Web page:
I remember when I first put on those Virtual Reality (VR) headsets, it blew me away! Just to clarify, I am not a gamer at all, the closest I have come to playing a game has been playing free games on my phone! I am, however, a massive sci-fi fan so the idea of being immersed into a virtual universe did appeal to me. Maybe it was this interest that made the journey into the VR universe so natural for me. Saying that, recent research states that 95% of people trying out VR say the same. It seems so real that you automatically act the way you would have done in the real world. Maybe this fact is why employers now are researching using VR in recruitment processes and at least one employer is already using it in some assessment centres. So what do you, as students, need to know?

What is Virtual Reality?

Virtual Reality typically refers to computer technologies that use software to generate the realistic images, sounds and other sensations that replicate a real environment (or create an imaginary setting), and simulate a user's physical presence in this environment (taken from wikipedia).

virtual reality


For Virtual Reality to work you put on a headset which covers your eyes and ears completely, you are unable to see or hear the outside world. You only see the simulated environment in front of you. With the help of handsets you are able to move around the environment and complete tasks. You have a small space to move around in and the software prevents you from walking too far outside the zone (don’t worry, the likelihood of crashing into walls is low). It is currently mainly used for gaming as it gives the user the feeling of being fully immersed in the game.

Why are more and more employers researching the use of VR in recruitment processes?

Employers would like to be able assess a candidate’s authentic capabilities in doing the job. Compared to competency-based questions, where a candidate can prepare answers which not necessarily are all authentic, the VR environment is unexpected and can’t be prepared for. As research shows that the large majority of people trying out VR acts like they would do in real life, this means that employers can easier match the candidate skills and strengths with the job in question.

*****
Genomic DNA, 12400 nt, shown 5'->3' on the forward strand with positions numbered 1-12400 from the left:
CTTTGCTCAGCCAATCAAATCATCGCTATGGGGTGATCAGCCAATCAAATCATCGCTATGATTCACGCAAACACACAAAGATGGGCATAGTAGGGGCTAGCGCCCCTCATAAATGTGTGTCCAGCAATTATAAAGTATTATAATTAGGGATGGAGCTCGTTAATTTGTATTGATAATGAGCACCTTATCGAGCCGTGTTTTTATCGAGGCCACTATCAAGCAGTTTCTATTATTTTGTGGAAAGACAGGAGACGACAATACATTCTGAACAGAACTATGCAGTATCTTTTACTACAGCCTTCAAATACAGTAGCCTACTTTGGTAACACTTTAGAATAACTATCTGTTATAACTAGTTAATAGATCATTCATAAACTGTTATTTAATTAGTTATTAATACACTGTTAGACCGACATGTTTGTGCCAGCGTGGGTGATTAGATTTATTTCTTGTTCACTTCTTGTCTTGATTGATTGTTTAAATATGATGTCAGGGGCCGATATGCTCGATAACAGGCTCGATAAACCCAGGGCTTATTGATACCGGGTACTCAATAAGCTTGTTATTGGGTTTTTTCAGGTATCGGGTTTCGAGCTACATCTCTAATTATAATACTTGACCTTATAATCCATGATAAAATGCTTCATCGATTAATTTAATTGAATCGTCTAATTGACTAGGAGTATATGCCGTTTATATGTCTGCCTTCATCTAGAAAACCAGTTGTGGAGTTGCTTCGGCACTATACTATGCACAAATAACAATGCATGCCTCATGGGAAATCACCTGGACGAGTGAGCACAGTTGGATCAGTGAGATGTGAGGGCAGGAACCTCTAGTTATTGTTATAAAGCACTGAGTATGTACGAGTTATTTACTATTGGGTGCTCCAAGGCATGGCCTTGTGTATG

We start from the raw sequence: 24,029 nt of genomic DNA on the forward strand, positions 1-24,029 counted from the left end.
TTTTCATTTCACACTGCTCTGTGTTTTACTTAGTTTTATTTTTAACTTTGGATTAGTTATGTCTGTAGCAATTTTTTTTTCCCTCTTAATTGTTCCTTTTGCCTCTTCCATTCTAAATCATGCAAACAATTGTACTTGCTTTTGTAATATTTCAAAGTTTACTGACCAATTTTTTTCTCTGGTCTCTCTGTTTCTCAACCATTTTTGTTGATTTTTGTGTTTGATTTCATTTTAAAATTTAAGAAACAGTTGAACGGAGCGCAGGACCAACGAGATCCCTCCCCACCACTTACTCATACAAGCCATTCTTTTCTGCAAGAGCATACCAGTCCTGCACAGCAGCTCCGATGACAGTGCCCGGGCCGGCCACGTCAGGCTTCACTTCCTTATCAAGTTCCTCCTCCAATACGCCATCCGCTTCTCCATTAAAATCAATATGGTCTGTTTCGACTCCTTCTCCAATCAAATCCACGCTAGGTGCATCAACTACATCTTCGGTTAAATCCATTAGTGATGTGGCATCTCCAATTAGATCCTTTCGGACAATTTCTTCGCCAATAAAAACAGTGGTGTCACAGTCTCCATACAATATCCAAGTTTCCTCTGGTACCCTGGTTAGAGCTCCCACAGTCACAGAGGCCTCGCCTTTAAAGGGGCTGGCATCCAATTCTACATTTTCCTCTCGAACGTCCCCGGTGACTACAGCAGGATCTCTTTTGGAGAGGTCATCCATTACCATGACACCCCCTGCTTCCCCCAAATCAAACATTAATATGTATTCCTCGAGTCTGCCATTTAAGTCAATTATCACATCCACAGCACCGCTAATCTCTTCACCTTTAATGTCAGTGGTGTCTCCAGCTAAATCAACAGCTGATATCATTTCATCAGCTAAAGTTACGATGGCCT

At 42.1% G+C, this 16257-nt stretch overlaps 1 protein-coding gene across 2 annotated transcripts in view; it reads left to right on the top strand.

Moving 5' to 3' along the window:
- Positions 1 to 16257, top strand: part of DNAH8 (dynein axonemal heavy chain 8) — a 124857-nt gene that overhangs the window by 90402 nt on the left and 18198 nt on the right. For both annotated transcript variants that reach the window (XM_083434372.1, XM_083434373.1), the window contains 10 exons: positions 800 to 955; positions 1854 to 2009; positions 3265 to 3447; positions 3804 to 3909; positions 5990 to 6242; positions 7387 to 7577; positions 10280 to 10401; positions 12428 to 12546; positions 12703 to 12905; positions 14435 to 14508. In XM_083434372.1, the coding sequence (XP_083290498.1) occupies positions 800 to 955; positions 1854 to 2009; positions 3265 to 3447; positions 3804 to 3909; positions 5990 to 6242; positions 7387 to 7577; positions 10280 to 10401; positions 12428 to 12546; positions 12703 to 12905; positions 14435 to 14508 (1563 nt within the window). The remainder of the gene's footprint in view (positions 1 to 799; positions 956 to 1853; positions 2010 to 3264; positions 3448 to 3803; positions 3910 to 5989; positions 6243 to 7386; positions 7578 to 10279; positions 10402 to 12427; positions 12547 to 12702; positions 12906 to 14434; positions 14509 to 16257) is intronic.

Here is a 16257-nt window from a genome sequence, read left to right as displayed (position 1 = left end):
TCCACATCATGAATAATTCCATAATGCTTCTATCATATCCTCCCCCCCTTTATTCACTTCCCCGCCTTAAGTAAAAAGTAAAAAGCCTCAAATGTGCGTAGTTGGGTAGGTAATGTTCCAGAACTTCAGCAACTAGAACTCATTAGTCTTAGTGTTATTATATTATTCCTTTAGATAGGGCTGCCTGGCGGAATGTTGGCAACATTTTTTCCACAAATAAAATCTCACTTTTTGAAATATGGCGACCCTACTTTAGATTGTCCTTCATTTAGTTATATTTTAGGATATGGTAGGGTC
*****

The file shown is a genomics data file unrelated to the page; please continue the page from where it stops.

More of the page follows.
Employers are also researching using VR as a way for applicants to get a real feel for a company, how it is to work there, which goes beyond just looking at the website or the interview setting.  Companies would like to show their prospective employees how great it is to work there and VR may help with just that. VR can introduce you to the office, you may get a tour of the building,  meet your co-workers, be introduced to job tasks and real-life business scenarios. You may even be invited to an after work social event through VR! In an article Deutsche Bahn states they use VR to give potential employees the chance to “experience” different jobs on offer before they apply, for example looking over the shoulder of an electrician or a train driver.

It is already in use!

As stated above, several companies are using VR as a way of introducing their companies to potential applicants. In addition, VR in recruitment is already in use by at least one graduate recruiter, which started using VR in their assessment centre selection for their IT and digital graduate schemes in autumn 2017.

They says this on their website: